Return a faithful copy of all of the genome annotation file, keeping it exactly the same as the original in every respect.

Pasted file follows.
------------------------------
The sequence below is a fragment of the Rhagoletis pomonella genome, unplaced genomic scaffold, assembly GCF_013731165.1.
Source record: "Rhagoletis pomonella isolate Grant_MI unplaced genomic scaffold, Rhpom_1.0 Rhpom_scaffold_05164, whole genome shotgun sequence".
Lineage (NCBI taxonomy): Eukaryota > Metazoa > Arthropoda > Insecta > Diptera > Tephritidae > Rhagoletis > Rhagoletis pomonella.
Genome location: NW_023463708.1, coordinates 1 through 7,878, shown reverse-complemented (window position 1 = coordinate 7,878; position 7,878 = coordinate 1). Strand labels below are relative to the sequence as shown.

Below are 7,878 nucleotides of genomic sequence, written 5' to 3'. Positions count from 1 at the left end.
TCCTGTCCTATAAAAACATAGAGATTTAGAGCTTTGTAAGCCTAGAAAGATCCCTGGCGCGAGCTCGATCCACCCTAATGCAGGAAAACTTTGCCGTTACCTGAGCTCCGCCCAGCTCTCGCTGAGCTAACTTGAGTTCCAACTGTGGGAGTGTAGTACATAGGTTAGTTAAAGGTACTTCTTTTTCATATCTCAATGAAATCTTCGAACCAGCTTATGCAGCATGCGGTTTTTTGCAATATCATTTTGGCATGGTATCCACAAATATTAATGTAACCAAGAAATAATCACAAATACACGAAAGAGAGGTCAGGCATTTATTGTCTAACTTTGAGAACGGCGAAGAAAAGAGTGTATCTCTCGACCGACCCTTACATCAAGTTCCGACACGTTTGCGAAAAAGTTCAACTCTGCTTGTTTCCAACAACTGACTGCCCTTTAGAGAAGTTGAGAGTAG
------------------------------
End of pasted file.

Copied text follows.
The sequence below is a fragment of the Rhagoletis pomonella genome, unplaced genomic scaffold, assembly GCF_013731165.1.
Source record: "Rhagoletis pomonella isolate Grant_MI unplaced genomic scaffold, Rhpom_1.0 Rhpom_scaffold_05164, whole genome shotgun sequence".
Lineage (NCBI taxonomy): Eukaryota > Metazoa > Arthropoda > Insecta > Diptera > Tephritidae > Rhagoletis > Rhagoletis pomonella.
Genome location: NW_023463708.1, coordinates 1 through 7,878, shown reverse-complemented (window position 1 = coordinate 7,878; position 7,878 = coordinate 1). Strand labels below are relative to the sequence as shown.

Below are 7,878 nucleotides of genomic sequence, written 5' to 3'. Positions count from 1 at the left end.
TCCTGTCCTATAAAAACATAGAGATTTAGAGCTTTGTAAGCCTAGAAAGATCCCTGGCGCGAGCTCGATCCACCCTAATGCAGGAAAACTTTGCCGTTACCTGAGCTCCGCCCAGCTCTCGCTGAGCTAACTTGAGTTCCAACTGTGGGAGTGTAGTACATAGGTTAGTTAAAGGTACTTCTTTTTCATATCTCAATGAAATCTTCGAACCAGCTTATGCAGCATGCGGTTTTTTGCAATATCATTTTGGCATGGTATCCACAAATATTAATGTAACCAAGAAATAATCACAAATACACGAAAGAGAGGTCAGGCATTTATTGTCTAACTTTGAGAACGGCGAAGAAAAGAGTGTATCTCTCGACCGACCCTTACATCAAGTTCCGACACGTTTGCGAAAAAGTTCAACTCTGCTTGTTTCCAACAACTGACTGCCCTTTAGAGAAGTTGAGAGTAG